Apem. No, I'll nothing: for if I should be bribed too, there would be none left to rail upon thee; and then thou wouldst sin the faster. Thou givest so long, Timon, I fear me thou wilt give away thyself in paper shortly: what need these feasts, pomps and vain-glories?

Tim. Nay, an you begin to rail on society 250 once, I am sworn not to give regard to you. Farewell; and come with better music. [Exit.

Apem. So:

Thou wilt not hear me now; thou shalt not then : I'll lock thy heaven from thee.

O, that men's ears should be

To counsel deaf, but not to flattery!

[Exit.

ACT II.

SCENE I. A Senator's house.

Enter Senator, with papers in his hand.

Sen. And late, five thousand; to Varro and to

Isidore

He owes nine thousand; besides my former sum,
Which makes it five and twenty. Still in motion
Of raging waste? It cannot hold; it will not,
If I want gold, steal but a beggar's dog

And give it Timon, why, the dog coins gold:
If I would sell my horse, and buy twenty more
Better than he, why, give my horse to Timon,
Ask nothing, give it him, it foals me, straight,
And able horses. No porter at his gate,
But rather one that smiles and still invites

It cannot hold; no reason
Caphis, ho!

All that pass by.
Can found his state in safety.
Caphis, I say!

Caph.

Enter CAPHIS.

Here, sir; what is your pleasure? Sen. Get on your cloak, and haste you to Lord Timon;

Importune him for my moneys; be not ceased
With slight denial; nor then silenced when—
'Commend me to your master'—and the cap
Plays in the right hand, thus: but tell him,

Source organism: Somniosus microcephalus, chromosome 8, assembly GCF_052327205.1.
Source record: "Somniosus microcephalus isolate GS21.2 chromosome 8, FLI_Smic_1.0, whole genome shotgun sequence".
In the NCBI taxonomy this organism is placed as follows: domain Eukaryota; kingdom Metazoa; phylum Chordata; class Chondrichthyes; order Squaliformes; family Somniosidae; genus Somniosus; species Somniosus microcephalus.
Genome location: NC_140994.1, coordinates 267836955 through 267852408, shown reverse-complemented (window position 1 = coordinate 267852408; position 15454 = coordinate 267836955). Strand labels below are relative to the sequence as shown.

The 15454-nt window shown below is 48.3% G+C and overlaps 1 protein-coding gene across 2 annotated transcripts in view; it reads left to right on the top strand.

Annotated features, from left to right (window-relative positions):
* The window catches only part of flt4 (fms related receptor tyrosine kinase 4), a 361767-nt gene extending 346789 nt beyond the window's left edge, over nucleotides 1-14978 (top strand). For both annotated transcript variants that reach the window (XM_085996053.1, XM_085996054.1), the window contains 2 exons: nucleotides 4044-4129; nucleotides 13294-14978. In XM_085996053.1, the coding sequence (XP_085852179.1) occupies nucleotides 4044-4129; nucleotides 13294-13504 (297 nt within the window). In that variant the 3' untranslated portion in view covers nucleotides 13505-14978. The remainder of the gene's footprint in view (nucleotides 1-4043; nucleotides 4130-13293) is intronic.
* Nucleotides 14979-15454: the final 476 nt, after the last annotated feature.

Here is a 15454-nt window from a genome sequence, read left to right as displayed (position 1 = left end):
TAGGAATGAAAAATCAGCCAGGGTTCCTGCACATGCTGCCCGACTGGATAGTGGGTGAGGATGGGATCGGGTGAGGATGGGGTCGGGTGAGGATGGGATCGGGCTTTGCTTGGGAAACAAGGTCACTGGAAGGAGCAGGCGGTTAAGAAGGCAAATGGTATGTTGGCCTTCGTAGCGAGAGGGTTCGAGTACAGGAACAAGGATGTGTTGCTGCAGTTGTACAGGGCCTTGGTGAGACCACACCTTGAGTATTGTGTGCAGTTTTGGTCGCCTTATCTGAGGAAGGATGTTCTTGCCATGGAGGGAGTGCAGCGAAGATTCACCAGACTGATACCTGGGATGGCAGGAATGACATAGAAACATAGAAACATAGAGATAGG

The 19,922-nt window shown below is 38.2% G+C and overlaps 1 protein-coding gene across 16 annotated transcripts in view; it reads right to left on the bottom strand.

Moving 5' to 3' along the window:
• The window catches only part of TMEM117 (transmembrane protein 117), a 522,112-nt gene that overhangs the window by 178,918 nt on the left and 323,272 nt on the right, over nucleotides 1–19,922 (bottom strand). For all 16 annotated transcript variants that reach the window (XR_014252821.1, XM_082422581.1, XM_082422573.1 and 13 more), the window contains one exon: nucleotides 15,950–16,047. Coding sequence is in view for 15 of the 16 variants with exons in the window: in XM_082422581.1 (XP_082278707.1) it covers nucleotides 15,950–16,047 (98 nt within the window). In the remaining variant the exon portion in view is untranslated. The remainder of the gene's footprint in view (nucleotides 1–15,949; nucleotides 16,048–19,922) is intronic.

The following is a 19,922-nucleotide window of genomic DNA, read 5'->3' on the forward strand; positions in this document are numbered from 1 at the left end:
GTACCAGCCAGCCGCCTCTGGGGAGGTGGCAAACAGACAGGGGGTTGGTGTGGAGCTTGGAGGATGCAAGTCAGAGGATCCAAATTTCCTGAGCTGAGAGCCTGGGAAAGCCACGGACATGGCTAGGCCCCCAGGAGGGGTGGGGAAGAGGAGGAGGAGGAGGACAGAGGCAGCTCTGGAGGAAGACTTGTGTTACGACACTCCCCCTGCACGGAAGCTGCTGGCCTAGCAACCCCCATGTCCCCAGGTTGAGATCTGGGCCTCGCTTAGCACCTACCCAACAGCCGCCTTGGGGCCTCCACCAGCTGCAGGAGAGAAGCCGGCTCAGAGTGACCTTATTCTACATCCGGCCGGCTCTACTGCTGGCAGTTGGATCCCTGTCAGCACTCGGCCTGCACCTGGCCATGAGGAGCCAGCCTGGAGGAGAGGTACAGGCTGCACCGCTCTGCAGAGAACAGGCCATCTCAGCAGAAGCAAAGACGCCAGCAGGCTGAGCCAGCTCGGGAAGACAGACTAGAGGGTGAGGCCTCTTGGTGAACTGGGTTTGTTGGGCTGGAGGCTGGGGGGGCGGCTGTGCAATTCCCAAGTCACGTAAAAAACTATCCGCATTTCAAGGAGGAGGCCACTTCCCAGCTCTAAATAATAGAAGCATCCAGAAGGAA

My uses cry to me, I must serve my turn
Out of mine own; his days and times are past
And my reliances on his fracted dates

Have smit my credit: I love and honour him,
But must not break my back to heal his finger :
Immediate are my needs; and my relief

Must not be toss'd and turn'd to me in words,
But find supply immediate. Get you gone:
Put on a most importunate aspéct,

A visage of demand; for, I do fear,
When every feather sticks in his own wing,
Lord Timon will be left a naked gull,

Which flashes now a phoenix. Get you gone.

20. uses, necessities.

22. fracted, broken.

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Caph. I go, sir.

Sen. 'I go, sir!'-Take the bonds along with

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Enter FLAVIUS, with many bills in his hand. Flavius. No care, no stop! so senseless of expense,

That he will neither know how to maintain it,
Nor cease his flow of riot: takes no account
How things go from him; nor resumes no care
Of what is to continue: never mind

Was to be so unwise, to be so kind.

What shall be done? he will not hear, till feel:
I must be round with him, now he comes from
hunting.

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Is 't not your business too? 10

It is so.

I fear it.

Caph. It is and yours too, Isidore?
Isid. Serv.

Caph. Would we were all discharged !
Var. Serv.

Caph. Here comes the lord.

35. in compt, kept count of, so that the interest might be duly computed.